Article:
Team E.M.P. was made up of six students from High Tech High International.
The competition challenged students and their mentors to solve an engineering design problem in a unique and competitive way. Teams built robots from a kit of parts and a common set of rules and entered them in a series of trials.
High Tech High received top honors at the event through an alliance with partners from Canada and New Jersey. This three-team alliance defeated 97 other teams from five countries in three rounds of competition and was undefeated throughout the competition.
The High Tech Village students were Jeb Brooks, Mark Escobedo, Justin Ripley, Ian Schroeder, R.J. Sheperd and Julien Van Wambeke-Long.
High Tech High International is located in Point Loma. It is a public charter school within the San Diego Unified School District. There are multiple schools on the High Tech campus: High Tech High; High Tech High International; High Tech High Media Arts; High Tech Middle; and High Tech Middle Media Arts.
"The kids on the two teams I coach come from all of these schools except High Tech High Media Arts," said Brooks, who lives in University City. "One other team member goes to Carmel Valley Middle School."
The High Tech schools share a project-oriented curriculum, he said.
"That means that they teach to a large degree through hands-on projects rather than old-fashioned, textbook-based learning," Brooks said. "One of the advantages of this approach is that, for many kids, it generates more excitement about learning, and it promotes a better real world connection between theory and practice."
Brooks and his wife Marion also mentored Einstein's Daughters, an all-girl team comprising Katy Anderson from High Tech High, Katie Brooks and Mia Sheperd of High Tech Middle, Laura Decorte of High Tech High International, Katie Ho and Maddie Taylor of High Tech Middle Media Arts and Caitlyn Mackey of Carmel Valley Middle School. Einstein's Daughters was given the Innovate Award for the most innovative design solution to this year's challenge.
Judges indicated that the girls achieved a solution they had not yet seen in competition.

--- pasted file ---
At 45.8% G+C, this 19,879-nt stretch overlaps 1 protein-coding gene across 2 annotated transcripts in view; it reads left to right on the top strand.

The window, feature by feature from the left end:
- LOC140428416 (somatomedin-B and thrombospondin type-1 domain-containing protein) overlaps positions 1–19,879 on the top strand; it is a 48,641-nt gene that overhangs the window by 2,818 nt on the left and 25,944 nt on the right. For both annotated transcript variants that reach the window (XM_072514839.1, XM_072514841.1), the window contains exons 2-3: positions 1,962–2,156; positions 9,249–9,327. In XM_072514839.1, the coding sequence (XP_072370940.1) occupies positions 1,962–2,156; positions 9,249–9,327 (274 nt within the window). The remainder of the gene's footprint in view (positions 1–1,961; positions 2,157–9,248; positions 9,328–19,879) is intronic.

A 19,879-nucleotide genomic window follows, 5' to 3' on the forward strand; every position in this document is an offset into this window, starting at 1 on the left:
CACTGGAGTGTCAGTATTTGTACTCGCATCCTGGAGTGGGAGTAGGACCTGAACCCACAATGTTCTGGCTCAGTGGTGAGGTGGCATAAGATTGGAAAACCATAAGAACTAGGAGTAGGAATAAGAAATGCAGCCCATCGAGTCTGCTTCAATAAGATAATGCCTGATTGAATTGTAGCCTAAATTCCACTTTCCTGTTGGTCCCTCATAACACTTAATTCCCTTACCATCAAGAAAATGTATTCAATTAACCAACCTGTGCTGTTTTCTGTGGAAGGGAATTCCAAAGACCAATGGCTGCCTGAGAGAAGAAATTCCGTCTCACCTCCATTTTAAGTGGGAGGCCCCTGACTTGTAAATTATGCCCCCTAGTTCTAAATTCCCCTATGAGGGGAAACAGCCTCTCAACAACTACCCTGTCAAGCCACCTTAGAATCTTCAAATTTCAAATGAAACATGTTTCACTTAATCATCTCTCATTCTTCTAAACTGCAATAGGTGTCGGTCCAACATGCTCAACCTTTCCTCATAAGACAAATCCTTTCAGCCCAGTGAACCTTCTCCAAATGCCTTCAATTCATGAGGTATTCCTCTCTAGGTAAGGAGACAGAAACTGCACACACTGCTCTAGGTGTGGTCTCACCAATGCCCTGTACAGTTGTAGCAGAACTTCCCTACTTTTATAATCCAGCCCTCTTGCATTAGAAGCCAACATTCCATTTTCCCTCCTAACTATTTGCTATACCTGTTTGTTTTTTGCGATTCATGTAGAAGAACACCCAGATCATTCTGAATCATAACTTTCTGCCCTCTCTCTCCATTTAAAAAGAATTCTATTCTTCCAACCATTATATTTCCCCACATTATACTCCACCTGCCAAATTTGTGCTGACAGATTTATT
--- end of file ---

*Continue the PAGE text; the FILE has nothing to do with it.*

"Being a mentor for this competition has been extremely rewarding," Brooks said. "Each student has worked diligently and shown an incredible level of creative and sophisticated thinking. I am honored to have worked with this incredible group, and I am so proud of their accomplishments as a team."
Brooks has been coaching youth robotics for five years. His involvement began when his oldest son Jeb expressed an interest in robotics at age 9. About that time they learned about a robotics league for 9- to 14-year-olds.
"The league includes over 6,000 teams from 20 countries," Brooks said. "My son formed a team of friends and competed in that league for four years, placing second in 2004. A different team that included my daughter and youngest son and their friends placed second in 2006.
"In 2006, my son and his friends were ready to move up to the next level of FIRST robotics competition "” a league called the FIRST Vex Challenge."
After watching his son's team, Brooks' oldest daughter, 13-year-old Katie, decided that if her brother could do it, she could, too.
"She put together the all-girls team, Einstein's Daughters," Brooks said. "My wife Marion was the lead coach of that team and I assisted her."
At this point, both teams "” EMP and Einstein's Daughters "” won the San Diego Regional tournament and qualified to compete at the World Championship.
"Both teams were recently honored both by Mayor Sanders and Congresswoman Susan Davis for their accomplishments this year and spent a half-hour with each of these officials talking about the FIRST league," Brooks said.
Brooks said there are several things special about each of the two teams.
"The most special thing about EMP was the tremendous dedication and creativity they showed in coming up with a design idea and constantly refining it to improve the robot's performance," Brooks said. "Their ultimate design, a front-end loader that picked up softballs and loaded them onto a scissor-lift, which raised the softballs to scoring height, proved to be one of the highest scoring and most reliable bots in the league.
"The most special thing about Einstein's Daughters was their motivation to show that girls can compete head-to-head with boys and beat them in science and engineering while still proudly embracing their "˜girliness,'" Brooks added. "For example, they wore pink ribbons in their hair during the competition and passed out stick-on rhinestones so that other participants could decorate their safety goggles."
While Brooks has no specific mechanical engineering background, his guidance and ability as a mentor can't be overlooked.
"I have an interest in science and engineering but no professional background," he said. "And, while I provide some guidance on technical issues, the truth is that the kids self-teach on many of the technical aspects of the robots. What it takes to succeed as a mentor is to help the kids learn disciplined habits of thought, like brainstorming, teamwork and testing. These transform their raw brainpower into radical, problem-solving approaches. That's something any adult, even a lawyer, can do if willing to put in the time."
FIRST, founded in 1989 and based in Manchester, N.H., has a goal to inspire students' interest and participation in science and technology through programs that encourage young people. It comprises more than 60,000 volunteers and is supported by more than 2,000 individuals, corporations and educational and professional organizations.
In his law practice at Luce Forward, Brooks specializes in consumer class action defense, insurance bad faith, civil writs and appeals and general business litigation.